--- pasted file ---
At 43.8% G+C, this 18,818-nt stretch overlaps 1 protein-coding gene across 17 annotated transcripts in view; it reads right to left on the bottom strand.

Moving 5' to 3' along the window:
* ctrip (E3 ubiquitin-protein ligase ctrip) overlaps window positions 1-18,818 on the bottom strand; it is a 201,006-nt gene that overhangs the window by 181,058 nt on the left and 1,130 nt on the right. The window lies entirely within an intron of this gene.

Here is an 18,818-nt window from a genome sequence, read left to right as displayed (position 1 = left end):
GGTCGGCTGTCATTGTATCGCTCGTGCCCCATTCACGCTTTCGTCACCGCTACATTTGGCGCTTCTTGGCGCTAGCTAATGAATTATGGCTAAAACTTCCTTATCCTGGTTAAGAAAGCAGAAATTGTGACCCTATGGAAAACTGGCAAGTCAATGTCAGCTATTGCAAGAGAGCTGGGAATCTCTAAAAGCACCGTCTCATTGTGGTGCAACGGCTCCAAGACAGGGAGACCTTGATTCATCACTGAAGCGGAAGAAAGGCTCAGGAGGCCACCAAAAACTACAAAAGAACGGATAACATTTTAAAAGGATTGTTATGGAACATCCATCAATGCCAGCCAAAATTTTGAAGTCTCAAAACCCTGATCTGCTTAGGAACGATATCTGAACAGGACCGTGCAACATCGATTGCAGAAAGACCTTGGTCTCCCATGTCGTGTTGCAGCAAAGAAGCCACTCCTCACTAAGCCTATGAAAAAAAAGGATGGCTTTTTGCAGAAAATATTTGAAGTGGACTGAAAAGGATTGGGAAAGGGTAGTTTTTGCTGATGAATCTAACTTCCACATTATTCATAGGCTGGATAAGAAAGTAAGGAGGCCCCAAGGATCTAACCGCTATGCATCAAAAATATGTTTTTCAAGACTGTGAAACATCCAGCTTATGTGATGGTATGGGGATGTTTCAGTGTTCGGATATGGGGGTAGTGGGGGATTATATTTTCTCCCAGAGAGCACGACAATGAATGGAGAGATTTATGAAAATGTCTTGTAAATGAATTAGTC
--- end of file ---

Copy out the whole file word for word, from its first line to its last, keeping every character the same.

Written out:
At 43.8% G+C, this 18,818-nt stretch overlaps 1 protein-coding gene across 17 annotated transcripts in view; it reads right to left on the bottom strand.

Moving 5' to 3' along the window:
* ctrip (E3 ubiquitin-protein ligase ctrip) overlaps window positions 1-18,818 on the bottom strand; it is a 201,006-nt gene that overhangs the window by 181,058 nt on the left and 1,130 nt on the right. The window lies entirely within an intron of this gene.

Here is an 18,818-nt window from a genome sequence, read left to right as displayed (position 1 = left end):
GGTCGGCTGTCATTGTATCGCTCGTGCCCCATTCACGCTTTCGTCACCGCTACATTTGGCGCTTCTTGGCGCTAGCTAATGAATTATGGCTAAAACTTCCTTATCCTGGTTAAGAAAGCAGAAATTGTGACCCTATGGAAAACTGGCAAGTCAATGTCAGCTATTGCAAGAGAGCTGGGAATCTCTAAAAGCACCGTCTCATTGTGGTGCAACGGCTCCAAGACAGGGAGACCTTGATTCATCACTGAAGCGGAAGAAAGGCTCAGGAGGCCACCAAAAACTACAAAAGAACGGATAACATTTTAAAAGGATTGTTATGGAACATCCATCAATGCCAGCCAAAATTTTGAAGTCTCAAAACCCTGATCTGCTTAGGAACGATATCTGAACAGGACCGTGCAACATCGATTGCAGAAAGACCTTGGTCTCCCATGTCGTGTTGCAGCAAAGAAGCCACTCCTCACTAAGCCTATGAAAAAAAAGGATGGCTTTTTGCAGAAAATATTTGAAGTGGACTGAAAAGGATTGGGAAAGGGTAGTTTTTGCTGATGAATCTAACTTCCACATTATTCATAGGCTGGATAAGAAAGTAAGGAGGCCCCAAGGATCTAACCGCTATGCATCAAAAATATGTTTTTCAAGACTGTGAAACATCCAGCTTATGTGATGGTATGGGGATGTTTCAGTGTTCGGATATGGGGGTAGTGGGGGATTATATTTTCTCCCAGAGAGCACGACAATGAATGGAGAGATTTATGAAAATGTCTTGTAAATGAATTAGTC